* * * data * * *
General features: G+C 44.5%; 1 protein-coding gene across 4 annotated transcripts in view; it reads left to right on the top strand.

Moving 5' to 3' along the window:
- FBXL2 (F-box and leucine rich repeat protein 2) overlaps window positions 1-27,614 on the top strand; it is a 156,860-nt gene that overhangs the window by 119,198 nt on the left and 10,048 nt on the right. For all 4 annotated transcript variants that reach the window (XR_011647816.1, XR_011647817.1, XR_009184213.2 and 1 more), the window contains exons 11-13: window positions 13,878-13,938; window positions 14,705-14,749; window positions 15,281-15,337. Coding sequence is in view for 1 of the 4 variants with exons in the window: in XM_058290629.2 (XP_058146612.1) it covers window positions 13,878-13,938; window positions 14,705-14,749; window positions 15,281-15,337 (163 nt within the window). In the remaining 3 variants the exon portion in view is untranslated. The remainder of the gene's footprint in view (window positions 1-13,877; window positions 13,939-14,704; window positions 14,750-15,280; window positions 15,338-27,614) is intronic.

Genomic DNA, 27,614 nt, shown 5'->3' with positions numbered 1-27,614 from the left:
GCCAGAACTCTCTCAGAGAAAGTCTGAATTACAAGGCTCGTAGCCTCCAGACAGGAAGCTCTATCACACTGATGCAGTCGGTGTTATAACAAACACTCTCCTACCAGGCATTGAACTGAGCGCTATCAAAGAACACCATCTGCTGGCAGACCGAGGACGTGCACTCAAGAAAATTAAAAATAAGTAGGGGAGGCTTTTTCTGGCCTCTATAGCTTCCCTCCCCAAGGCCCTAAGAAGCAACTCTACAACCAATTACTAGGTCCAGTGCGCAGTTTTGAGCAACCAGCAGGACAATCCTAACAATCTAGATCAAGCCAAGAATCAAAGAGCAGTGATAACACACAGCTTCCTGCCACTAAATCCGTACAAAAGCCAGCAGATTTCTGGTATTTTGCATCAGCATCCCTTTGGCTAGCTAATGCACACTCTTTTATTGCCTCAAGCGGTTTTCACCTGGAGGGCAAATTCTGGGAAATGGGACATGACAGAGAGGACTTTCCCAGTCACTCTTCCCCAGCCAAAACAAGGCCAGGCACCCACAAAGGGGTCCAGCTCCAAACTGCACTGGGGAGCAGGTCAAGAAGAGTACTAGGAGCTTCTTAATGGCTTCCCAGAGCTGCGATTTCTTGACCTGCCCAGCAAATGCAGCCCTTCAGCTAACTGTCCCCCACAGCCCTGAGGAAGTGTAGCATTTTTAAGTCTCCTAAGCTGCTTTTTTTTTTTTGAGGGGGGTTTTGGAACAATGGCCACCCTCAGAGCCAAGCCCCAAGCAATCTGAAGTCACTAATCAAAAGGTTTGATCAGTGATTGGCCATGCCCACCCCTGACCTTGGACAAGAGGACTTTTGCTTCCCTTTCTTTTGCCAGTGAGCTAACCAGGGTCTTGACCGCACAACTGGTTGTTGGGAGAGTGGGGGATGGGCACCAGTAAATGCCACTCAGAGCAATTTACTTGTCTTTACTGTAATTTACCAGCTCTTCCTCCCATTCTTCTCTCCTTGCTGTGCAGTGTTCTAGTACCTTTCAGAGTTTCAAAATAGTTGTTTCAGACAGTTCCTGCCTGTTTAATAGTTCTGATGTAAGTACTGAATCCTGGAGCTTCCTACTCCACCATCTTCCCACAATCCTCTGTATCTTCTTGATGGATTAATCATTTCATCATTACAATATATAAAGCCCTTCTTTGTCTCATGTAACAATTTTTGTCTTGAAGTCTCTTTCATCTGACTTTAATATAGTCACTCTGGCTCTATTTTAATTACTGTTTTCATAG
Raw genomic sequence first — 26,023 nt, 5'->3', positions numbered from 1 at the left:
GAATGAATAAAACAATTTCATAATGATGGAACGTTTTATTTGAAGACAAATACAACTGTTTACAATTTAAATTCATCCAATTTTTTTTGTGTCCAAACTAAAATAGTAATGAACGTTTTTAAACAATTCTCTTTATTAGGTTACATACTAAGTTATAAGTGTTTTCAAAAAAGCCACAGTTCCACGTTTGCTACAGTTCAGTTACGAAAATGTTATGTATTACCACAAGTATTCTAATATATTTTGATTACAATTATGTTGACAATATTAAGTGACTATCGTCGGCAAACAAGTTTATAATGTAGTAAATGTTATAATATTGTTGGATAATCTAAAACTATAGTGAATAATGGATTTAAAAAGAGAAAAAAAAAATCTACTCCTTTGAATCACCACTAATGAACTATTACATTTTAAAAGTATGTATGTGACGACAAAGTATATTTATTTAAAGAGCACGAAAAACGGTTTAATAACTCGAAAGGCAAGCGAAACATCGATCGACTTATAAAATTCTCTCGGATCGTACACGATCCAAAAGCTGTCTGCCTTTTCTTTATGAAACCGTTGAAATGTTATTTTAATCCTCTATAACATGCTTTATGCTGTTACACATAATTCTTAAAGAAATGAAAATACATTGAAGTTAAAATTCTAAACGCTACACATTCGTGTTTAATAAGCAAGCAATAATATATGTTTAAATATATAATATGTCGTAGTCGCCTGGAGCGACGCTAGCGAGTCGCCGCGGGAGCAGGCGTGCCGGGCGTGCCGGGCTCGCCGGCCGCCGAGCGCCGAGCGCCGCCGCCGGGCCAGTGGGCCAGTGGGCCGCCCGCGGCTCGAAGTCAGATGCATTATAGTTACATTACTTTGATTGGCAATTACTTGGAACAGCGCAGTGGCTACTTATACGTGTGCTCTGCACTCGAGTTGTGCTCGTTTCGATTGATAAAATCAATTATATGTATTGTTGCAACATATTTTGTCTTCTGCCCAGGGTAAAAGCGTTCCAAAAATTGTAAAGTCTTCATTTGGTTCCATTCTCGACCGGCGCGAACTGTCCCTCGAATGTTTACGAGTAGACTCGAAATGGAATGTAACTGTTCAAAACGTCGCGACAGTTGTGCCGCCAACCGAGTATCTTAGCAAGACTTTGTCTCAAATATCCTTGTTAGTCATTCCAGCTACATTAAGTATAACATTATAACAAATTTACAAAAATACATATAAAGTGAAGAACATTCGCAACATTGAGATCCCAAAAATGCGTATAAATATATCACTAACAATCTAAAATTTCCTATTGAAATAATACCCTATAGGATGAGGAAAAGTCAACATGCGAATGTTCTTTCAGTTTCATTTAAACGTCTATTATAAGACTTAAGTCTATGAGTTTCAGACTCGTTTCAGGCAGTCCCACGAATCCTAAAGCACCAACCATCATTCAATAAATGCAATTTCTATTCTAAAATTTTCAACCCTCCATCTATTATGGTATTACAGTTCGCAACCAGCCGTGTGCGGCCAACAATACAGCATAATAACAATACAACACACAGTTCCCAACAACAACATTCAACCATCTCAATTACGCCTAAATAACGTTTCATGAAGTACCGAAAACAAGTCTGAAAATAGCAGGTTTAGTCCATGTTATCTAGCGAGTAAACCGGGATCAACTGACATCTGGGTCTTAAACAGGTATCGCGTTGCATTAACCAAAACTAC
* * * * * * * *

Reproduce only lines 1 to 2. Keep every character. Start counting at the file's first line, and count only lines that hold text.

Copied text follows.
General features: G+C 44.5%; 1 protein-coding gene across 4 annotated transcripts in view; it reads left to right on the top strand.

Moving 5' to 3' along the window: